A Novel Cooling Device for Targeted Brain Temperature Control and Therapeutic Hypothermia: Feasibility Study in an Animal Model

E. Giuliani, S. Magnoni, M. Fei, A. Addis, R. Zanasi, N. Stocchetti, A. Barbieri

Research output: Contribution to journalArticle


Background: Therapeutic hypothermia (i.e., temperature management) is an effective option for improving survival and neurological outcome after cardiac arrest and is potentially useful for the care of the critically ill neurological patient. We analyzed the feasibility of a device to control the temperature of the brain by controlling the temperature of the blood flowing through the neck. Methods: A lumped parameter dynamic model, with one-dimensional heat transfer, was used to predict cooling effects and to test experimental hypotheses. The cooling system consisted of a flexible collar and was tested on 4 adult sheep, in which brain and body temperatures were invasively monitored for the duration of the experiment. Results: Model-based simulations predicted a lowering of the temperature of the brain and the body following the onset of cooling, with a rate of 0.4 °C/h for the brain and 0.2 °C/h for the body. The experimental findings showed comparable cooling rates in the two body compartments, with temperature reductions of 0.6 (0.2) °C/h for the brain and 0.6 (0.2) °C/h for the body. For a 70 kg adult human subject, we predict a temperature reduction of 0.64 °C/h for the brain and 0.43 °C/h for the body. Conclusions: This work demonstrates the feasibility of using a non-invasive method to induce brain hypothermia using a portable collar. This device demonstrated an optimal safety profile and represents a potentially useful method for the administration of mild hypothermia and temperature control (i.e., treatment of hyperpyrexia) in cardiac arrest and critically ill neurologic patients.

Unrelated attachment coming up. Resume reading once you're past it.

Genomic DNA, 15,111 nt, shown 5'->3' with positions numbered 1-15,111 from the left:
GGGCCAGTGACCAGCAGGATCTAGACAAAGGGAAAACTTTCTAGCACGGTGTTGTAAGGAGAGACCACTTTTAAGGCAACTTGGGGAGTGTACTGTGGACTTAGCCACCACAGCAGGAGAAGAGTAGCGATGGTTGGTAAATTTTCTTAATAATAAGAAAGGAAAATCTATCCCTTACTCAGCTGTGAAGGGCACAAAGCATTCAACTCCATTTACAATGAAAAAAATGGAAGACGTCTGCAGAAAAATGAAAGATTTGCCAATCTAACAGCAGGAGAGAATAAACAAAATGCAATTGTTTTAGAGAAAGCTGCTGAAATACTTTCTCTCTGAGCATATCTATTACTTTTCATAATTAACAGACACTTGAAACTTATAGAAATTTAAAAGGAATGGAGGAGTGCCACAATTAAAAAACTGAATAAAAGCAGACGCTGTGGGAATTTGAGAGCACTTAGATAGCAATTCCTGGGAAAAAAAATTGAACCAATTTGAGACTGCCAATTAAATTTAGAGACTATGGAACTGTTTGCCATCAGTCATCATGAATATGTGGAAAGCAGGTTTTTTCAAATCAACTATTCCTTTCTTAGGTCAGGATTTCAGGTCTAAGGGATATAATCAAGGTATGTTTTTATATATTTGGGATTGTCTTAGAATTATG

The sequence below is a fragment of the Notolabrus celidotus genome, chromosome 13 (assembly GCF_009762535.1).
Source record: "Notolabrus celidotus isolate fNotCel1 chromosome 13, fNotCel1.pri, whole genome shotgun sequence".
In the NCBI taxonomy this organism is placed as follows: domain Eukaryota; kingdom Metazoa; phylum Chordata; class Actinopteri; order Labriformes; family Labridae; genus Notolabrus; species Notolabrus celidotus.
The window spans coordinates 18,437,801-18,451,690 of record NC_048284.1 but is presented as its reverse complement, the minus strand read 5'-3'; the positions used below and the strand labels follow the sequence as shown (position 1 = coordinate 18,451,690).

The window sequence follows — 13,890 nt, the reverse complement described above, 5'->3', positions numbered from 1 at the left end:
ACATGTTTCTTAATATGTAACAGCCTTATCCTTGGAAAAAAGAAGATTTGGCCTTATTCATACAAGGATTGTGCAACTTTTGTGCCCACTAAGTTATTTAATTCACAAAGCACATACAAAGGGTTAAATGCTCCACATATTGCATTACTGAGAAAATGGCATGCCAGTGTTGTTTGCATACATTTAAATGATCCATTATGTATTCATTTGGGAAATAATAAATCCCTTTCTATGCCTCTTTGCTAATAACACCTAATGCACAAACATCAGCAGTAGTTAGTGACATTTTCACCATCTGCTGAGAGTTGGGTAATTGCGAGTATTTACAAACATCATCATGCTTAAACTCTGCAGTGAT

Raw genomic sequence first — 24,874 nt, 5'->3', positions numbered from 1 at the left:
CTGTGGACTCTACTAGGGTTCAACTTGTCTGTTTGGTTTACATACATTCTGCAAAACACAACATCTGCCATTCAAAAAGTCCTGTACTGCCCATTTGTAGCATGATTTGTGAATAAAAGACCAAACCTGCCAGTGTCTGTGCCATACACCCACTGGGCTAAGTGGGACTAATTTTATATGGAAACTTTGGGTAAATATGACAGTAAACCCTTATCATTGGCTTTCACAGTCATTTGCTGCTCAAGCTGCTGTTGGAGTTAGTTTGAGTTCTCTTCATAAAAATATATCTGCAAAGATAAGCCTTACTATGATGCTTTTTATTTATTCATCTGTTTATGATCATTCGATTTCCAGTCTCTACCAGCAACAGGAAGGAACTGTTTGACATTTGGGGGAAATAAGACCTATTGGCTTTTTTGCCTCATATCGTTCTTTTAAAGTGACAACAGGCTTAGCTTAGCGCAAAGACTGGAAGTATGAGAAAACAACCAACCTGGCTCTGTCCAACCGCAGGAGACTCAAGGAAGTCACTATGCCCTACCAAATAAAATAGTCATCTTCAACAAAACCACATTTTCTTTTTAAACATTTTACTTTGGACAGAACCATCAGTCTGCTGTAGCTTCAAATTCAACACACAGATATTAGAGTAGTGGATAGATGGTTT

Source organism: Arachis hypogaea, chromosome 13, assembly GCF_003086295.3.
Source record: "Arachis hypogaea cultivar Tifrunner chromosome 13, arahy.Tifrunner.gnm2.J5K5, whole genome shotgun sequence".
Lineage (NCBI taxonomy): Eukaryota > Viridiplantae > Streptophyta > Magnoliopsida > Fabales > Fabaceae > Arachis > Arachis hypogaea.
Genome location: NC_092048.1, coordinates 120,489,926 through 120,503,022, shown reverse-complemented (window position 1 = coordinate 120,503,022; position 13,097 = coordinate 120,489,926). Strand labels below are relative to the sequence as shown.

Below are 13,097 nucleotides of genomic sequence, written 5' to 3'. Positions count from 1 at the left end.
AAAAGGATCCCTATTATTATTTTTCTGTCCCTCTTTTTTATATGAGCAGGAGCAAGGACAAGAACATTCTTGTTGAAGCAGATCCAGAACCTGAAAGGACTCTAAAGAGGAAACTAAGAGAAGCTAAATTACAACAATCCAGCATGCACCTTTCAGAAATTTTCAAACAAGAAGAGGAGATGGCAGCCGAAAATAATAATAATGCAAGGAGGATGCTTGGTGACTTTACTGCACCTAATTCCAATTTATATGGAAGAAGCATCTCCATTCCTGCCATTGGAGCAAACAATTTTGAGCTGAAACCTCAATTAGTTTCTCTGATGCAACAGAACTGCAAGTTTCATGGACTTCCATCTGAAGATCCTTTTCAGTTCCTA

Original languageEnglish
Pages (from-to)464-472
Number of pages9
JournalNeurocritical Care
Issue number3
Publication statusPublished - 2016



  • Brain temperature
  • Cardiac arrest
  • Cooling collar
  • Hypothermia
  • Stroke
  • Traumatic brain injury

ASJC Scopus subject areas

  • Clinical Neurology
  • Critical Care and Intensive Care Medicine

Cite this